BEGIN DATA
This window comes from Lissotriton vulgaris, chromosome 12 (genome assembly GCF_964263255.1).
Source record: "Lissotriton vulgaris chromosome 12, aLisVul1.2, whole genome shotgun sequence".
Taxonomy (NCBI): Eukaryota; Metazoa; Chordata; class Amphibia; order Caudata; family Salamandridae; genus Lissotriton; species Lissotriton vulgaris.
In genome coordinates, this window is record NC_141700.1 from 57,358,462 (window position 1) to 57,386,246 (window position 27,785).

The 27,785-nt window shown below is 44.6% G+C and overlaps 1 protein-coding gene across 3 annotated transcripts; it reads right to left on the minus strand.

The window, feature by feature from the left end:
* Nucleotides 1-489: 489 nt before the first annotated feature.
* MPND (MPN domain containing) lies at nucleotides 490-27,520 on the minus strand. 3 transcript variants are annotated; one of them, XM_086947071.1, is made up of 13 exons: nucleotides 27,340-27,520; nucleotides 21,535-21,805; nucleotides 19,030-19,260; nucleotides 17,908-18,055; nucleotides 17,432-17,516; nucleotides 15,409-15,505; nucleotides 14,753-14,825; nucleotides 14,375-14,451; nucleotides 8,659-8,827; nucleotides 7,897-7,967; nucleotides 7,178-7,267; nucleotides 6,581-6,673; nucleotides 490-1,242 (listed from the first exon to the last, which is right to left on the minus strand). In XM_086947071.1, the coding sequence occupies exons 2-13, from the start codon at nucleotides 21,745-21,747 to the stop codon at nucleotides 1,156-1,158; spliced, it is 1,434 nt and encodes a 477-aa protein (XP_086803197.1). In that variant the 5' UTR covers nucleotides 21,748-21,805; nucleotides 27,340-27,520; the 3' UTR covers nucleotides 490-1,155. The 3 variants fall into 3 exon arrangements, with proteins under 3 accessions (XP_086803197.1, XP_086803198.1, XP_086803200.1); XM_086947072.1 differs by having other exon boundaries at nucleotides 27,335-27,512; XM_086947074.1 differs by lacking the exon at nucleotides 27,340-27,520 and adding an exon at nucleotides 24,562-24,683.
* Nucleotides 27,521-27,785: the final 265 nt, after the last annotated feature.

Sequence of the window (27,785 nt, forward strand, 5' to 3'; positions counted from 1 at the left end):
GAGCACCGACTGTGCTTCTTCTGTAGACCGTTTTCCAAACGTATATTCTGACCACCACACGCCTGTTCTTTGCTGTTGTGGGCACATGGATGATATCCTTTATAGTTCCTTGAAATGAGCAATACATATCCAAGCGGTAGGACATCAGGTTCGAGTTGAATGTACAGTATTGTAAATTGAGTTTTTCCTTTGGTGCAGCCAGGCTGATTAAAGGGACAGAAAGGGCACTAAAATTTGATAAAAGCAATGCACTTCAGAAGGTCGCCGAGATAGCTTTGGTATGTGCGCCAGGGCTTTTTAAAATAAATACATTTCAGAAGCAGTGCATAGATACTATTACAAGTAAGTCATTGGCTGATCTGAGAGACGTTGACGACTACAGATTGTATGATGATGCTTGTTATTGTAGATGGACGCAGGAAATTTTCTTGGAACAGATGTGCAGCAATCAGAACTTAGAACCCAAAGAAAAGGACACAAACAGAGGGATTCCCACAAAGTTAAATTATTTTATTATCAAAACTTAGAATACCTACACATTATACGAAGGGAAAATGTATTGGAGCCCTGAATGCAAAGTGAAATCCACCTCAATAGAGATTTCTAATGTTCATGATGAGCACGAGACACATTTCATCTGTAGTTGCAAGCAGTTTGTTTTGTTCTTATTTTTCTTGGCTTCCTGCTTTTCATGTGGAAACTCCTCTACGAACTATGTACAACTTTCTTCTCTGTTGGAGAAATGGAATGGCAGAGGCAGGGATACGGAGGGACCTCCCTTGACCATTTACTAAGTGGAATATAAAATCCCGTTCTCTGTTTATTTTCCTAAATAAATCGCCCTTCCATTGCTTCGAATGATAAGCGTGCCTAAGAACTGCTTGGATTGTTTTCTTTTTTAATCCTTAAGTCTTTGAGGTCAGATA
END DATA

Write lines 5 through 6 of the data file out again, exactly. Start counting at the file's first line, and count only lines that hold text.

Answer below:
The 27,785-nt window shown below is 44.6% G+C and overlaps 1 protein-coding gene across 3 annotated transcripts; it reads right to left on the minus strand.

The window, feature by feature from the left end: